So I have accepted the challenge/opportunity (depending on if you are into poison or medicine) to write in the fitness section of AZ Foothills Magazine each month. As you can see it's already the 2nd of July and my article is due the 5th (so I need to get to it!). As a post-rehab specialist I have learned over throughout the years the huge benefits you can get from doing the following healing modalities: cryotherapy, isokinetic resistance training, and infrared sauna. Each one of these therapies are extremely beneficial to the body, but I've discovered that by combining these 3 elements you get an awesome synergistic trifecta! The foundation for healing is anti-inflammation, thus doing things to your body (i.e. crazy cross-fit or acidic foods) to inflame it is not smart (muy malo). Life in general is pretty inflammatory, so if you find a program that helps "de-flame" the body you're on the right track. If you are interested in trying this circuit out contact me and I'll gladly take you through this "Recovery Circuit." Proof is in the pudding, if it is everything that I claim it to be than you have found your "Holy Grail" for recovery. Here's a brief break down of the benefits as you go through this amazing circuit:

Recovery Circuit Steps:

Step 1: Cryotherapy - Exposure to sub-zero temperature activates the central nervous system. The central nervous system (when activated) allows the release of beneficial hormones and enhances circulation. The hormones released produces a systemic response that provides pain relief, increased mobility, decreased inflammation, and mood elevation.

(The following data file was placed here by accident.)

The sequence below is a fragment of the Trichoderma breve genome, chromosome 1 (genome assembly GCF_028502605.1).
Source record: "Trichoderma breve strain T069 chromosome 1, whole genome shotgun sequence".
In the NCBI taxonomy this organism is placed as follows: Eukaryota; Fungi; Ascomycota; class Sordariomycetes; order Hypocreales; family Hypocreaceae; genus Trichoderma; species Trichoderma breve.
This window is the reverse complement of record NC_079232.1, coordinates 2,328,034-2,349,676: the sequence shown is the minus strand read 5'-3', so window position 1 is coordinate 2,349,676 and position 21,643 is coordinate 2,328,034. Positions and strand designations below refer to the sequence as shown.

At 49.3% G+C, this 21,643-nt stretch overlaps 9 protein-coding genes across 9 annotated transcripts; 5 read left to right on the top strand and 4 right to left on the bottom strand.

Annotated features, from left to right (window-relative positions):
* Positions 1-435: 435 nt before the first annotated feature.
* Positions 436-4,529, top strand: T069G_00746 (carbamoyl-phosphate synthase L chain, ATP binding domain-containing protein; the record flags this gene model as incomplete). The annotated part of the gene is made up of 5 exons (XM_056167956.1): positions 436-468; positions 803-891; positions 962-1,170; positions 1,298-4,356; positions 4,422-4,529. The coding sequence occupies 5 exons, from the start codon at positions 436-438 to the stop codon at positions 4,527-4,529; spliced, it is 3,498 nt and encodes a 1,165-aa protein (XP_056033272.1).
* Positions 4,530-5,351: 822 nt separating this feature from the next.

Step 2: Recovery Warm-Up on the revolutionary CorePump® Machine - The CorePump® Machine provides isokinetic resistance, which is a safe, effective and efficient way to strengthen the entire body (without the inflammation typically associated with traditional exercise). You will also safely increase your flexibility as well as improve your cardiovascular/cardiopulmonary health.

Step 3: Infrared Sauna - The health benefits that you get from the infrared saunas are: Heart health and blood pressure, detoxification (eliminate toxic heavy metals), anti-aging, muscle growth, injury healing, weight loss, metabolic diseases, mood, mental health, cognitive function, inflammation, autoimmunity, and skin health. 

I could write a book on the benefits of these modalities because they are so numerous.

If you are interested in learning more about these benefits email me and I'll send you more information. 


What Is Involved In The First Hour?

Younger Tomorrow: The First Hour involves the following elements: cryotherapy, isokinetic training, infrared sauna, meditation and nutrients that help make the body alkaline. 

Here is a high level list of some of the basic benefits from each (we'll dive deeper into each topic in later blogs). 


  • Pain relief and muscle healing. ...
  • Weight Loss. ...
  • Reduced inflammation. ...
  • Preventing dementia. ...
  • Preventing and treating cancer. ...
  • Reducing anxiety and depression. ...
  • Improving symptoms of eczema. ...
  • Treating Migraine Headaches.

Isokinetic Resistance Training:

Isokinetic exercise is a type of strength training. It uses specialized exercise machines that produce a constant speed no matter how much effort you expend. These machines control the pace of an exercise by fluctuating resistance throughout your range of motion. Your speed remains consistent despite how much force you exert.